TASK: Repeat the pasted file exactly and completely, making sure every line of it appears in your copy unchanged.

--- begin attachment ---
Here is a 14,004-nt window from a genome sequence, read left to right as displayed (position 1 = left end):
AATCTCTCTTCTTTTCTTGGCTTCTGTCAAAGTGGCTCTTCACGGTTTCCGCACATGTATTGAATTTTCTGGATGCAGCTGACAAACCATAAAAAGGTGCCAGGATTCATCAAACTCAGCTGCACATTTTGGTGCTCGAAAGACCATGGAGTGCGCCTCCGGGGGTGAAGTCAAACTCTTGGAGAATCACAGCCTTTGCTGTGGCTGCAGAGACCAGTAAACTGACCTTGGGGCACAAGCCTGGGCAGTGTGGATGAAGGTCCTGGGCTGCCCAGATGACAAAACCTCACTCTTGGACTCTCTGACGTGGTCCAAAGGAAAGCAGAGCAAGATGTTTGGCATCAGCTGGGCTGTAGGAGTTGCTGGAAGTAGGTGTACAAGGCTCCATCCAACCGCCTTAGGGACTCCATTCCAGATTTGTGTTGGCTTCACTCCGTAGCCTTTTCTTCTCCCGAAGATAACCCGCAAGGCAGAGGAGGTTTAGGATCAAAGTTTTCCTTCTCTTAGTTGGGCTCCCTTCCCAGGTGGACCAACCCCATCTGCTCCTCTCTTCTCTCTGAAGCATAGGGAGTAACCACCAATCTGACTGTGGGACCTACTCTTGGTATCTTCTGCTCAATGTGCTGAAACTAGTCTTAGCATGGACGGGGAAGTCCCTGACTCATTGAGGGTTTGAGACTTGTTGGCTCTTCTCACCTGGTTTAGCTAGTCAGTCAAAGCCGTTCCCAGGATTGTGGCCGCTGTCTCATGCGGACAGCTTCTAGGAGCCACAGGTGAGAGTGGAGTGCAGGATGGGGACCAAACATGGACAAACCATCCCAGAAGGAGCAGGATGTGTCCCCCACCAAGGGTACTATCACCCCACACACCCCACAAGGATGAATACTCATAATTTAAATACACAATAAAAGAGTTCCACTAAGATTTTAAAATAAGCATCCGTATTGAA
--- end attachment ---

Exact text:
Here is a 14,004-nt window from a genome sequence, read left to right as displayed (position 1 = left end):
AATCTCTCTTCTTTTCTTGGCTTCTGTCAAAGTGGCTCTTCACGGTTTCCGCACATGTATTGAATTTTCTGGATGCAGCTGACAAACCATAAAAAGGTGCCAGGATTCATCAAACTCAGCTGCACATTTTGGTGCTCGAAAGACCATGGAGTGCGCCTCCGGGGGTGAAGTCAAACTCTTGGAGAATCACAGCCTTTGCTGTGGCTGCAGAGACCAGTAAACTGACCTTGGGGCACAAGCCTGGGCAGTGTGGATGAAGGTCCTGGGCTGCCCAGATGACAAAACCTCACTCTTGGACTCTCTGACGTGGTCCAAAGGAAAGCAGAGCAAGATGTTTGGCATCAGCTGGGCTGTAGGAGTTGCTGGAAGTAGGTGTACAAGGCTCCATCCAACCGCCTTAGGGACTCCATTCCAGATTTGTGTTGGCTTCACTCCGTAGCCTTTTCTTCTCCCGAAGATAACCCGCAAGGCAGAGGAGGTTTAGGATCAAAGTTTTCCTTCTCTTAGTTGGGCTCCCTTCCCAGGTGGACCAACCCCATCTGCTCCTCTCTTCTCTCTGAAGCATAGGGAGTAACCACCAATCTGACTGTGGGACCTACTCTTGGTATCTTCTGCTCAATGTGCTGAAACTAGTCTTAGCATGGACGGGGAAGTCCCTGACTCATTGAGGGTTTGAGACTTGTTGGCTCTTCTCACCTGGTTTAGCTAGTCAGTCAAAGCCGTTCCCAGGATTGTGGCCGCTGTCTCATGCGGACAGCTTCTAGGAGCCACAGGTGAGAGTGGAGTGCAGGATGGGGACCAAACATGGACAAACCATCCCAGAAGGAGCAGGATGTGTCCCCCACCAAGGGTACTATCACCCCACACACCCCACAAGGATGAATACTCATAATTTAAATACACAATAAAAGAGTTCCACTAAGATTTTAAAATAAGCATCCGTATTGAA